See It Instead: Bob Hoskins Retrospective
Sometimes a movie comes along and makes you aware of an itch you never knew you had. Perhaps a review piqued your interest, or you’d rather stay in and pay yourself $10 for a small popcorn and watch a movie on the cheap. Perhaps you’re valiantly struggling through your queue on Netflix or Amazon Prime, and need a wise, cultured voice to direct you to where the real movie viewing gold is hiding amidst the terrible Gangster movies . Well, look no further. See It Instead is here to take today’s new releases and guide you to what you should really be watching.
This week we lost a fine and under-appreciated actor when Bob Hoskins passed away at the age of 71. Except for Who Framed Roger Rabbit, Hoskins rarely received top billing, often taking smaller roles- often roles that grew to importance as he fleshed them out with great performances. Hoskins was often type cast as a gangster or hard-line politico (fun fact: Hoskins had played Khrushchev, Mussolini, Churchill, J. Edgar Hoover and Manuel Noriega in his career!) which makes his comedic turns in Hook and Roger Rabbit that much more impressive. One can even find reasons to love his turn as Mario in Super Mario Bros, a role that probably managed to out-weird his time working with Terry Gilliam on Brazil! Rather than put down 10 dollars to see Incredible Man-Spiders or Johnny Depp ruining another movie, why not queue up some of Hopkins’ most memorable roles, and See It Instead.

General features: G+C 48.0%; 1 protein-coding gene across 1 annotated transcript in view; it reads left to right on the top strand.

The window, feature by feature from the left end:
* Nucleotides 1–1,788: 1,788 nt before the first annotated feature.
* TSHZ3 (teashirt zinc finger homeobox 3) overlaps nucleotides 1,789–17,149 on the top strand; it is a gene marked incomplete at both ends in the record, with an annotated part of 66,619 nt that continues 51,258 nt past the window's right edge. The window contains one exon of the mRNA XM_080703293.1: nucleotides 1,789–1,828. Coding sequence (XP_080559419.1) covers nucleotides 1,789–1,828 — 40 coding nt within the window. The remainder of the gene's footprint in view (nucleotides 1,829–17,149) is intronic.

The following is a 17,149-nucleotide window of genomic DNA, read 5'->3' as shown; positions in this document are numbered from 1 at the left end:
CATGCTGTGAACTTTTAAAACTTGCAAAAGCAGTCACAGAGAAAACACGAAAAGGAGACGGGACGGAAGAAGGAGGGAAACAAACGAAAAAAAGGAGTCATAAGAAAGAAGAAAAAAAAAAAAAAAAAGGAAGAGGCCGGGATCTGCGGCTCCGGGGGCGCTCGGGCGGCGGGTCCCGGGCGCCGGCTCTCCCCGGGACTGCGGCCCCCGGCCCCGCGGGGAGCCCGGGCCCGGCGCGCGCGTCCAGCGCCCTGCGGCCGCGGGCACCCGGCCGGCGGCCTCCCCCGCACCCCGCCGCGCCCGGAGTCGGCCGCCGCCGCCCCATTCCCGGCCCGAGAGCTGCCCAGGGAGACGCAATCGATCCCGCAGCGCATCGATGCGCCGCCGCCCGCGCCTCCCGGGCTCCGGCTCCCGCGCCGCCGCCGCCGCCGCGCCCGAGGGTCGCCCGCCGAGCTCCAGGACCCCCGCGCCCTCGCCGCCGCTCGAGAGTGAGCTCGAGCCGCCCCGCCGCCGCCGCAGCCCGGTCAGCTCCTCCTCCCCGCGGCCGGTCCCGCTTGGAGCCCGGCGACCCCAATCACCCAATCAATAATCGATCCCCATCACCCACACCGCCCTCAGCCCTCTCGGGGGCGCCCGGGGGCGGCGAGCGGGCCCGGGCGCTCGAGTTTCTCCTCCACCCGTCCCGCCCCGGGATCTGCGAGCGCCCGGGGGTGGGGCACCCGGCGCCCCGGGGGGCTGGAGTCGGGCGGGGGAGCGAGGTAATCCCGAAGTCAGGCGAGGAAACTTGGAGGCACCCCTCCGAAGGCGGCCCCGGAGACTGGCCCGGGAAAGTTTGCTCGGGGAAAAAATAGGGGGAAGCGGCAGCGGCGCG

The Serious Pick: Mona Lisa (1986)
Hopkins often found himself playing unsavory characters with checkered histories. His breakout role came as an English Mafia boss desperately trying to unravel a plot to murder him before the crescendo of violence can unravel his hopes of going legit as a real estate mogul in The Long Good Friday. Mona Lisa sees Hopkins return to these grim surroundings, this time as a down and out ex-con hired to chauffeur call girls around for the rich and powerful. A long stint in the can has taught him to bury his thoughts and feelings deep, which makes him an excellent driver for illicit trysts, but a complete wasteland as a human being. A chance encounter with Simone (Cathy Tyson) begins to erode the walls he’s built around himself, and he finds himself becoming deeply involved with helping Simone find order and solace in a life where she has very little say over her circumstances.
Less a story about love and redemption than one of old scores coming home to roost, and the difficulty of changing one’s lot in life, Mona Lisa is an excellent character study of two broken individuals and the diseased environment that brings them together. Hopkins was nominated for scads of awards for his role in Mona Lisa, including an Oscar nod for best actor.
The Lighthearted Pick: Hook (1991)